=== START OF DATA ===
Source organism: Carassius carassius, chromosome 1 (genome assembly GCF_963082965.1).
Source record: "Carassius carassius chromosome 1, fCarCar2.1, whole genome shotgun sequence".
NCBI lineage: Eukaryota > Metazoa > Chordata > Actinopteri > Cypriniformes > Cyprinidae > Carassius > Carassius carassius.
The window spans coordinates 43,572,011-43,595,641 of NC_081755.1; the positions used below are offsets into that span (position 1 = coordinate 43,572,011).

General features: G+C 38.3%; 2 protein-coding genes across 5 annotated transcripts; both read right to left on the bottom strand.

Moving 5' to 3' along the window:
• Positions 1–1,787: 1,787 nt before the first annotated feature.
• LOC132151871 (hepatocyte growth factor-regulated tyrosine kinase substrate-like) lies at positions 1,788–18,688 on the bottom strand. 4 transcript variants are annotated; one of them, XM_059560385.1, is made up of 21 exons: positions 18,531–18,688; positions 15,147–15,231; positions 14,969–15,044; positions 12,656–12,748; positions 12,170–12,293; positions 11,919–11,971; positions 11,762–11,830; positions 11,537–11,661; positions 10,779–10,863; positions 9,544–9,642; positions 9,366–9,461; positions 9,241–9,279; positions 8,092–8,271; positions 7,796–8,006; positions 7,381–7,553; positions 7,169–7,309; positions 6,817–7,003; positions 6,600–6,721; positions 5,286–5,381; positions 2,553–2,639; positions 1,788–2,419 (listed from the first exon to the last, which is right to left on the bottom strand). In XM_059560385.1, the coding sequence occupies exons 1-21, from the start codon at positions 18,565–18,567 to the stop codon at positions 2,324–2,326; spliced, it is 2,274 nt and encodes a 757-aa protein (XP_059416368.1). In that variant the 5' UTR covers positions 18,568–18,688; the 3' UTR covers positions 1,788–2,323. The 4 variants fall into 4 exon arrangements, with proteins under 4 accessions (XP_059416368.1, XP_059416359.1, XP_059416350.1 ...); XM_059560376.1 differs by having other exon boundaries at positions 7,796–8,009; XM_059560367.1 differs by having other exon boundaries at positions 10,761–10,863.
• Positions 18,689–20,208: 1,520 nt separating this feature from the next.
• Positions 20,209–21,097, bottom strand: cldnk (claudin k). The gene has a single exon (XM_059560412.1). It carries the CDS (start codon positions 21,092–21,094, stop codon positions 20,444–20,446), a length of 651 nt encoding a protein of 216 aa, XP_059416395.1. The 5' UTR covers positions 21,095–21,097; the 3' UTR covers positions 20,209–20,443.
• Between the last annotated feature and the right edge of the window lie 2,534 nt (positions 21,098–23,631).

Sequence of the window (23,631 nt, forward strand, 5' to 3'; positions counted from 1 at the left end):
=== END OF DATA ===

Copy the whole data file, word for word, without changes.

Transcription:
Source organism: Carassius carassius, chromosome 1 (genome assembly GCF_963082965.1).
Source record: "Carassius carassius chromosome 1, fCarCar2.1, whole genome shotgun sequence".
NCBI lineage: Eukaryota > Metazoa > Chordata > Actinopteri > Cypriniformes > Cyprinidae > Carassius > Carassius carassius.
The window spans coordinates 43,572,011-43,595,641 of NC_081755.1; the positions used below are offsets into that span (position 1 = coordinate 43,572,011).

General features: G+C 38.3%; 2 protein-coding genes across 5 annotated transcripts; both read right to left on the bottom strand.

Moving 5' to 3' along the window:
• Positions 1–1,787: 1,787 nt before the first annotated feature.
• LOC132151871 (hepatocyte growth factor-regulated tyrosine kinase substrate-like) lies at positions 1,788–18,688 on the bottom strand. 4 transcript variants are annotated; one of them, XM_059560385.1, is made up of 21 exons: positions 18,531–18,688; positions 15,147–15,231; positions 14,969–15,044; positions 12,656–12,748; positions 12,170–12,293; positions 11,919–11,971; positions 11,762–11,830; positions 11,537–11,661; positions 10,779–10,863; positions 9,544–9,642; positions 9,366–9,461; positions 9,241–9,279; positions 8,092–8,271; positions 7,796–8,006; positions 7,381–7,553; positions 7,169–7,309; positions 6,817–7,003; positions 6,600–6,721; positions 5,286–5,381; positions 2,553–2,639; positions 1,788–2,419 (listed from the first exon to the last, which is right to left on the bottom strand). In XM_059560385.1, the coding sequence occupies exons 1-21, from the start codon at positions 18,565–18,567 to the stop codon at positions 2,324–2,326; spliced, it is 2,274 nt and encodes a 757-aa protein (XP_059416368.1). In that variant the 5' UTR covers positions 18,568–18,688; the 3' UTR covers positions 1,788–2,323. The 4 variants fall into 4 exon arrangements, with proteins under 4 accessions (XP_059416368.1, XP_059416359.1, XP_059416350.1 ...); XM_059560376.1 differs by having other exon boundaries at positions 7,796–8,009; XM_059560367.1 differs by having other exon boundaries at positions 10,761–10,863.
• Positions 18,689–20,208: 1,520 nt separating this feature from the next.
• Positions 20,209–21,097, bottom strand: cldnk (claudin k). The gene has a single exon (XM_059560412.1). It carries the CDS (start codon positions 21,092–21,094, stop codon positions 20,444–20,446), a length of 651 nt encoding a protein of 216 aa, XP_059416395.1. The 5' UTR covers positions 21,095–21,097; the 3' UTR covers positions 20,209–20,443.
• Between the last annotated feature and the right edge of the window lie 2,534 nt (positions 21,098–23,631).

Sequence of the window (23,631 nt, forward strand, 5' to 3'; positions counted from 1 at the left end):